It's no Union defense against Pickett's charge, but the Gettysburg Electric Map has been preserved thanks to a last-minute stand.
Hanover businessman Scott Roland purchased the famed map for $14,010, saving it from the trash heap.
The federal General Services Administration, auctioning the 12-ton, steel-and-plaster behemoth on behalf of the National Park Service, had said they'd "dispose" of the map if no bidders were found.
More than he bargained for: According to the online auction description, the "scrap Gettysburg Electric Map" needs asbestos abatement, comes without a warranty, is sold in four pieces, and is about 29 square feet.
Roland said he admired the map as a boy years ago when it was at the old visitors' center at Gettysburg National Military Park, and so thought he'd put in a small bid for it.
He already had purchased the old Wachovia Bank building in downtown Hanover in the spring for about $220,000, planning to eventually turn it into a heritage and conference center.
The map, he thought, would be the centerpiece.
He put in an initial bid equaling $5 a week ago. An unnamed bidder drove up the price until Roland found himself the winner of a piece of local lore for $14,010 by the end of the week.
"It has so much notoriety and popularity," said Roland. "Everyone has gone there since we were all little kids."
Roland, who owns Blue Ridge Holdings, and the Hanover Chamber of Commerce have big plans for the map. The map has been out of commission since 2008 after about 45 years and, according to some estimates, millions of visitors.
The topographical map uses electric lights to display key events during the three-day Battle of Gettysburg in 1863. Park officials didn't want to bring the map to the new visitors' center, and it has languished ever since.
Gettysburg National Military Park Superintendent Bob Kirby could not immediately be reached for comment.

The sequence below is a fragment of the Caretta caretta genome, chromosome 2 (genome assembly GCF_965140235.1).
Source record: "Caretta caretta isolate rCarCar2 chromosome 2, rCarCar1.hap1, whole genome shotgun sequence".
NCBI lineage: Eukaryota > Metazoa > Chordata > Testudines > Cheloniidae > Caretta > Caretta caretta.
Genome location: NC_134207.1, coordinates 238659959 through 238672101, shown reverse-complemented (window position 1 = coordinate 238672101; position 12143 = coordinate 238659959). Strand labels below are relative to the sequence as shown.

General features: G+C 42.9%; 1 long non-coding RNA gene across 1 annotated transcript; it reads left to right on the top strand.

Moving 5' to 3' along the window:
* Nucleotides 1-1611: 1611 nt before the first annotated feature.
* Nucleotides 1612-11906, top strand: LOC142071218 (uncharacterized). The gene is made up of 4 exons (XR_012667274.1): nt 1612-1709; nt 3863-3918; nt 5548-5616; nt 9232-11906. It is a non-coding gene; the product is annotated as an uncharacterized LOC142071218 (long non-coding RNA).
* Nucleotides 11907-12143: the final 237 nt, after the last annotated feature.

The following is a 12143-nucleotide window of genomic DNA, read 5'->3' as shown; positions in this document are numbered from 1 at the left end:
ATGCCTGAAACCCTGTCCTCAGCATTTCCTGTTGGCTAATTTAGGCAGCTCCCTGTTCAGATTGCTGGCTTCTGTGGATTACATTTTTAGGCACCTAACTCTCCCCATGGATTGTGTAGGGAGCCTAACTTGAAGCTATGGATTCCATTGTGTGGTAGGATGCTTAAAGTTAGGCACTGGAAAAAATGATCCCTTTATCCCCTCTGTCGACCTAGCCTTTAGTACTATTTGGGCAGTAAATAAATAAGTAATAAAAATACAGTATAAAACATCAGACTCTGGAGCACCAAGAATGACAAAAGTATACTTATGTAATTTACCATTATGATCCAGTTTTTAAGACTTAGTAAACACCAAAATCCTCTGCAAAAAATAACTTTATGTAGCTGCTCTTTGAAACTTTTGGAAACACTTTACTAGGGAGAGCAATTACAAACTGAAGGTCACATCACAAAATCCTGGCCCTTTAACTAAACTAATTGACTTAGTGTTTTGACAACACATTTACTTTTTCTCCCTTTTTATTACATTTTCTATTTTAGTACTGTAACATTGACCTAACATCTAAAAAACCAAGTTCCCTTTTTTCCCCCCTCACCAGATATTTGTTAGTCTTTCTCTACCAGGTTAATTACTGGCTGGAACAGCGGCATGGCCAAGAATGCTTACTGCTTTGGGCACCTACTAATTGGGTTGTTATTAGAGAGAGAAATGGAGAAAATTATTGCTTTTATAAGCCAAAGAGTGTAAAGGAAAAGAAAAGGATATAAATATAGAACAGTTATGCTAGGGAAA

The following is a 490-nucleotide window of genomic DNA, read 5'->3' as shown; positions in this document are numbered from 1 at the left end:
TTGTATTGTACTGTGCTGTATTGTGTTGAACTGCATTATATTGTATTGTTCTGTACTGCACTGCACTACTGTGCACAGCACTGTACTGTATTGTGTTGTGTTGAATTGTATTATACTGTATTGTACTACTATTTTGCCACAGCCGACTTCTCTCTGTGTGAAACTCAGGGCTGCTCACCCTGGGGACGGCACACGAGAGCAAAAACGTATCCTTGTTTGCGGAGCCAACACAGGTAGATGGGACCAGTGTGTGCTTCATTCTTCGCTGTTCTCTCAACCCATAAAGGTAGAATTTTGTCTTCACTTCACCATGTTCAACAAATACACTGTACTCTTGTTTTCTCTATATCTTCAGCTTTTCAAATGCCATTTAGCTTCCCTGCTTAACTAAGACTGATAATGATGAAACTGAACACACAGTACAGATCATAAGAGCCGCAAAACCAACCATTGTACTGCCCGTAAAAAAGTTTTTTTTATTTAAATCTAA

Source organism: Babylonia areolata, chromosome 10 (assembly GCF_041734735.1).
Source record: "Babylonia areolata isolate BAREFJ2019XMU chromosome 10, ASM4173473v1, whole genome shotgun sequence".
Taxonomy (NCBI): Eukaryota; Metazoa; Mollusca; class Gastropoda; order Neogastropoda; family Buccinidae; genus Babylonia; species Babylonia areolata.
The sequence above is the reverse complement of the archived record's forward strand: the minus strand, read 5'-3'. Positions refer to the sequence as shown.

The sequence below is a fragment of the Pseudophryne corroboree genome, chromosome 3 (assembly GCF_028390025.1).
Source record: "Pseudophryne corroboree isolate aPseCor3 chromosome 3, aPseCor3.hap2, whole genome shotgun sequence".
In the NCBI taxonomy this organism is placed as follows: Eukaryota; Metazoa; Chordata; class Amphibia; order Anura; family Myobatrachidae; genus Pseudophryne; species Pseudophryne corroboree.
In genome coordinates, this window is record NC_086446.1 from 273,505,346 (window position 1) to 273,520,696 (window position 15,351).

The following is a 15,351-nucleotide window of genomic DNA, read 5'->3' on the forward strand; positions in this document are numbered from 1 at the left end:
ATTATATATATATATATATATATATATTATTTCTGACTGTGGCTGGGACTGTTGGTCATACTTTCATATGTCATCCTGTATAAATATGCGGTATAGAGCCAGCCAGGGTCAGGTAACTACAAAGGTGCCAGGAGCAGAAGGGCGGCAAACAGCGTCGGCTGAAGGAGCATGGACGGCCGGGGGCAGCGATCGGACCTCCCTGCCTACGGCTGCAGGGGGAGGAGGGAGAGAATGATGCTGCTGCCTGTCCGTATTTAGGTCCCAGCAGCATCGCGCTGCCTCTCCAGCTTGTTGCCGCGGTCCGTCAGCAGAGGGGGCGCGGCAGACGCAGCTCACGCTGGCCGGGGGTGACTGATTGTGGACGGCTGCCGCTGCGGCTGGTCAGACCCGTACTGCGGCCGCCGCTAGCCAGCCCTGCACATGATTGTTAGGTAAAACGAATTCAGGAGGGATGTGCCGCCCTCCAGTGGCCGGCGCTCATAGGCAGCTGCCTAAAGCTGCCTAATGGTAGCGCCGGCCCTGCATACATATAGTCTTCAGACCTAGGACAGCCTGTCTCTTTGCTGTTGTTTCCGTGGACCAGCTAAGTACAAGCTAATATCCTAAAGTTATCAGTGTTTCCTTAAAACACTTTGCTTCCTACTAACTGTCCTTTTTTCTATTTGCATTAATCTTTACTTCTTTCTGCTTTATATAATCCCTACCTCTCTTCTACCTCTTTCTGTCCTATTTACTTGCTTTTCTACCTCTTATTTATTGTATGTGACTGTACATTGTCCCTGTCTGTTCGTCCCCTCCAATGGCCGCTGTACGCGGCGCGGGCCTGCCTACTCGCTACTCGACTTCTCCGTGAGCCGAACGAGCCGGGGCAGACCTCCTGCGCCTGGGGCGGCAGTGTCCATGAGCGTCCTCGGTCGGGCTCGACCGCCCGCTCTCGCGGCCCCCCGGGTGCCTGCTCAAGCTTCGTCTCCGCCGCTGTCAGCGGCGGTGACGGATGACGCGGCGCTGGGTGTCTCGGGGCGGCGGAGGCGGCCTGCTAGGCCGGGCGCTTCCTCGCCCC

Downtown draw: Gary Laird, president of the Hanover Chamber of Commerce, predicts the map will be a downtown draw.
"It has a strong brand identity. It's a stop everyone made when it was at the old visitors' center," he said.
The chamber has been working to revitalize the downtown area, which is an official Civil War Trail community. Roland and Laird said there are plans to create a similar map detailing the Battle of Hanover of 1863, which hopefully will create local interest and promote walking the trail and patronizing local businesses. The heritage center would be a public-private partnership.
First, though, the map and the building have to be ready. There's no timeline yet, Laird said, since a marketing plan is still in the works and renovations need to be completed.
Roland said the map is in a "secret location" he hasn't been made aware of yet - he bought it based on photographs supplied by the federal government - and he has only 30 days to get it.
He wants to move it to the second floor of the Wachovia building, located on Carlisle Street. A 12-ton map on the second floor?
"We'll need a crane," he said.
The asbestos in the plaster will be encapsulated, he added.
The first floor of that building will eventually be used for conferences and banquets, Laird said.
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